Jonathan Merritt: Lauren Daigle and the lost art of discernment
This sounds like a variety of French-ism: a commitment to conversation, to civility, to gentle persuasion. (As the apostle Paul said, “I have become all things to all people, that I might by all means save some.”) But would Neuhaus, who died in 2009, still take this line if he were alive today? Or would he, like Ahmari, have concluded by now that Good Liberalism has been fully eclipsed by Bad? I cannot be sure, of course, but I am inclined to believe that he would have a lot of sympathy for the substance of Ahmari’s argument. That is, I suspect that Neuhaus would have drawn closer to the position articulated by Fish all those years ago.
But there is one more point to be explored here, and it involves not substantive political philosophy, but rather rhetorical style. If you are centrally a political conservative and you also happen to be a Christian, then perhaps you may set aside certain Christian commandments in order to achieve your primary ends. But if you are centrally a Christian and secondarily a political conservative, then you have certain obligations that you cannot ignore.
Among those is to be truthful about your political opponents, something that I do not believe Ahmari achieved in his article: Many of the beliefs that he attributes to French are simply made up from whole cloth, as French has explained, and his crude mockery of “Pastor French” recalls another figure who substitutes demeaning nicknames for argument. An American president might declare a national emergency and set aside American and international law, but a Christian cannot in the same way set aside divine commandments, even if he thinks, as Ahmari does—and, for that matter, as I do—that there is a “present crisis facing religious conservatives.”
Ahmari thinks that “civility and decency are secondary values,” but even if that is true, they remain values, and Ahmari is not warranted in discarding them so flagrantly. Yet I am not sure that that statement is true. And here again, Neuhaus’s response to Fish is relevant: “The Second Vatican Council’s declaration on religious freedom is titled Dignitatis Humanae. Respect for the dignity of the other person created in the image of God requires that we not silence or exclude him but try to persuade him.” Even when people are wrong, he says, “we must put up with them or tolerate them or, much better, respect and love them”—not because that is a politically effective strategy, which it may or may not be, but because we are so instructed by God.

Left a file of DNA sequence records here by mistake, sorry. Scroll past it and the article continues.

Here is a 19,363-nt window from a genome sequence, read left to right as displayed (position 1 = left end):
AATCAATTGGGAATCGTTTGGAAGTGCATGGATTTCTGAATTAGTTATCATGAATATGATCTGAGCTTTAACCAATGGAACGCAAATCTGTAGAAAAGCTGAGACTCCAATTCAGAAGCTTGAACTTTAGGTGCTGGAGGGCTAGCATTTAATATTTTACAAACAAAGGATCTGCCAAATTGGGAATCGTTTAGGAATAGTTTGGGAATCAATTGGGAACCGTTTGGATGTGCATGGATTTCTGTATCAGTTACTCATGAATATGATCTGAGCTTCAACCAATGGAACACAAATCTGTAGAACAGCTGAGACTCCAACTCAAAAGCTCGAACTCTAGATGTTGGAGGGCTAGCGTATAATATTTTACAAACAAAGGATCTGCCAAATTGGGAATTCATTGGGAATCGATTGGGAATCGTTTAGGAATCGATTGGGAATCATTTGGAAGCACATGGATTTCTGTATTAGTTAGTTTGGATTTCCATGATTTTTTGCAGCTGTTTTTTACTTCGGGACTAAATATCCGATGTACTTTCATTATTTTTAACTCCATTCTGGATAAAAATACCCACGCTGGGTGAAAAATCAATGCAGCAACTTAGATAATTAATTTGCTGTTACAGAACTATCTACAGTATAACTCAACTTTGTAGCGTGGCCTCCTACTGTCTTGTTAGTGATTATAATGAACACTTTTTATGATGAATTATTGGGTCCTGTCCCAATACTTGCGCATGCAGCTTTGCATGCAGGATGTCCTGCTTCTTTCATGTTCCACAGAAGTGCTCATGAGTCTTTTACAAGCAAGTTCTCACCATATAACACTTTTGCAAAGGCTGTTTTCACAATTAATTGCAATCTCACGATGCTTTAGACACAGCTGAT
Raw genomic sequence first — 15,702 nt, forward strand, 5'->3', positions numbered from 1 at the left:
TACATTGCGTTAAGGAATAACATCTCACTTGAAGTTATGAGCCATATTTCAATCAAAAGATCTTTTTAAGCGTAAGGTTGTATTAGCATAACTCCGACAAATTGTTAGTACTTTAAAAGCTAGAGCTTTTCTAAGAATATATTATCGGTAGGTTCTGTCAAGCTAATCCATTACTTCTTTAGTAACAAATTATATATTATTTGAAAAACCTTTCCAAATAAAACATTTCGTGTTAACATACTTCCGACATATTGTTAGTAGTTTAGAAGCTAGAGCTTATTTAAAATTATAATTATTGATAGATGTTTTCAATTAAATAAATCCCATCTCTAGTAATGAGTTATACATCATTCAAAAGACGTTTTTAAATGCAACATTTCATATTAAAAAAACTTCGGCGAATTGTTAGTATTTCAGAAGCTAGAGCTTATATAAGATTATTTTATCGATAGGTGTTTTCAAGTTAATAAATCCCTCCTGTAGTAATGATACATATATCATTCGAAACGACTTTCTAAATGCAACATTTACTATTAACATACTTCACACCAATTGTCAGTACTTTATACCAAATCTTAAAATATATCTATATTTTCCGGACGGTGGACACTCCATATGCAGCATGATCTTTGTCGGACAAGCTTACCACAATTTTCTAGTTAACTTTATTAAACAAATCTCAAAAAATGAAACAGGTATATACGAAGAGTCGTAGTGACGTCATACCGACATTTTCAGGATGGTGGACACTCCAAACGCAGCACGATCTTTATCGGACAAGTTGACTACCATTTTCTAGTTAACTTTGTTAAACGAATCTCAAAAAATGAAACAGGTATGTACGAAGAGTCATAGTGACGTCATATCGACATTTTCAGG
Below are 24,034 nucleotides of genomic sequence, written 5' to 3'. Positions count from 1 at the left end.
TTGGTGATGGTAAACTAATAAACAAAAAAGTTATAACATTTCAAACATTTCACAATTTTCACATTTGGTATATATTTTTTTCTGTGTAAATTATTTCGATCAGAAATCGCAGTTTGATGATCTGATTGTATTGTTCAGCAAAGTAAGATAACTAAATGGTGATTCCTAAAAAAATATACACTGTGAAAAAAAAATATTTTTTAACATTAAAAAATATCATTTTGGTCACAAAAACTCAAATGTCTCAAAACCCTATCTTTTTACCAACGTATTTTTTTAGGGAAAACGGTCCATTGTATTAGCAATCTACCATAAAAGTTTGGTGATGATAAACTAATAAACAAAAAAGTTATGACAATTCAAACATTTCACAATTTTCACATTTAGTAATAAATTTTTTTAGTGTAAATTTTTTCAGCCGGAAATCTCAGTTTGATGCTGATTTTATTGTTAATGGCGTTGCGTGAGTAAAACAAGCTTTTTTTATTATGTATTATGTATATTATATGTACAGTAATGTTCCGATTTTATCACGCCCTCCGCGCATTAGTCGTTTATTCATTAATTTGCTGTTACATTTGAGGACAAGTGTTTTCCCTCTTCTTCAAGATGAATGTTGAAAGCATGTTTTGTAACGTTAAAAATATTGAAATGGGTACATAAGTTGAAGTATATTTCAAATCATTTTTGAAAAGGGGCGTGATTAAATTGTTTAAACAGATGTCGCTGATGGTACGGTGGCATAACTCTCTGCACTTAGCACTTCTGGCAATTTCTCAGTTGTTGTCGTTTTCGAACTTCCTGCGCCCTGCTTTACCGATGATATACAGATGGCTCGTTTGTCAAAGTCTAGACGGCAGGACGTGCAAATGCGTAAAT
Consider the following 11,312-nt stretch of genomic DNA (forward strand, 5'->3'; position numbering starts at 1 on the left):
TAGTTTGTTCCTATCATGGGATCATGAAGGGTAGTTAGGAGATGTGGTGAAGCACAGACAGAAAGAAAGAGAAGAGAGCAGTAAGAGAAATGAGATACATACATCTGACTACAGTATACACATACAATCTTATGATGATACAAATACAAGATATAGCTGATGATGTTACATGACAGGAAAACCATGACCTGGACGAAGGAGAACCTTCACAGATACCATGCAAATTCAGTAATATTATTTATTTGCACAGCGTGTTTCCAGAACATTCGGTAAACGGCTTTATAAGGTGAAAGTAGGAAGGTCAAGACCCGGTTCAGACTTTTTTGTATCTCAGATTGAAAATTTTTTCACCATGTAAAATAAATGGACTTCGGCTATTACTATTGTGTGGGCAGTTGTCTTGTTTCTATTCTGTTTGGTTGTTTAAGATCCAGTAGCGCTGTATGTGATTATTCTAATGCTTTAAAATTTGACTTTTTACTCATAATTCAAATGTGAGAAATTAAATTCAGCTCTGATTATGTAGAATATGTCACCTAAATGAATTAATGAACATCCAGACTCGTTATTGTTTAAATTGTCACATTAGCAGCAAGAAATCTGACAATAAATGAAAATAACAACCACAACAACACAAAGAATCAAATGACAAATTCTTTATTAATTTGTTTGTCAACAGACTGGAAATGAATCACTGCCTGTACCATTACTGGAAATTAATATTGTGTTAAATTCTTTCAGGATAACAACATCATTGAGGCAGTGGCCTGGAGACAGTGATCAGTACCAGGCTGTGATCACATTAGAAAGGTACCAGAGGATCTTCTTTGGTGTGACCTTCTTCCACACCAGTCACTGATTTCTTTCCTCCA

This respect and love require a commitment to conversation, and “conversation requires civility”—even when people do not reciprocate that civility. After all, it is Jesus himself who tells us that when we are struck on one cheek, we should turn the other toward our attacker. Civility should not be our religion, but “there are religiously imperative reasons for being civil that do not entail turning civility into a religion.”
Even if Ahmari and others now associated with First Things are right to say that the old-fashioned commitment to liberal proceduralism is a “dead consensus”—even if we Christians are facing a genuine crisis—charity, and the civility and decency that accompany charity and have so consistently been manifested by “Pastor French,” are what we are commanded to do. And charity begins at home.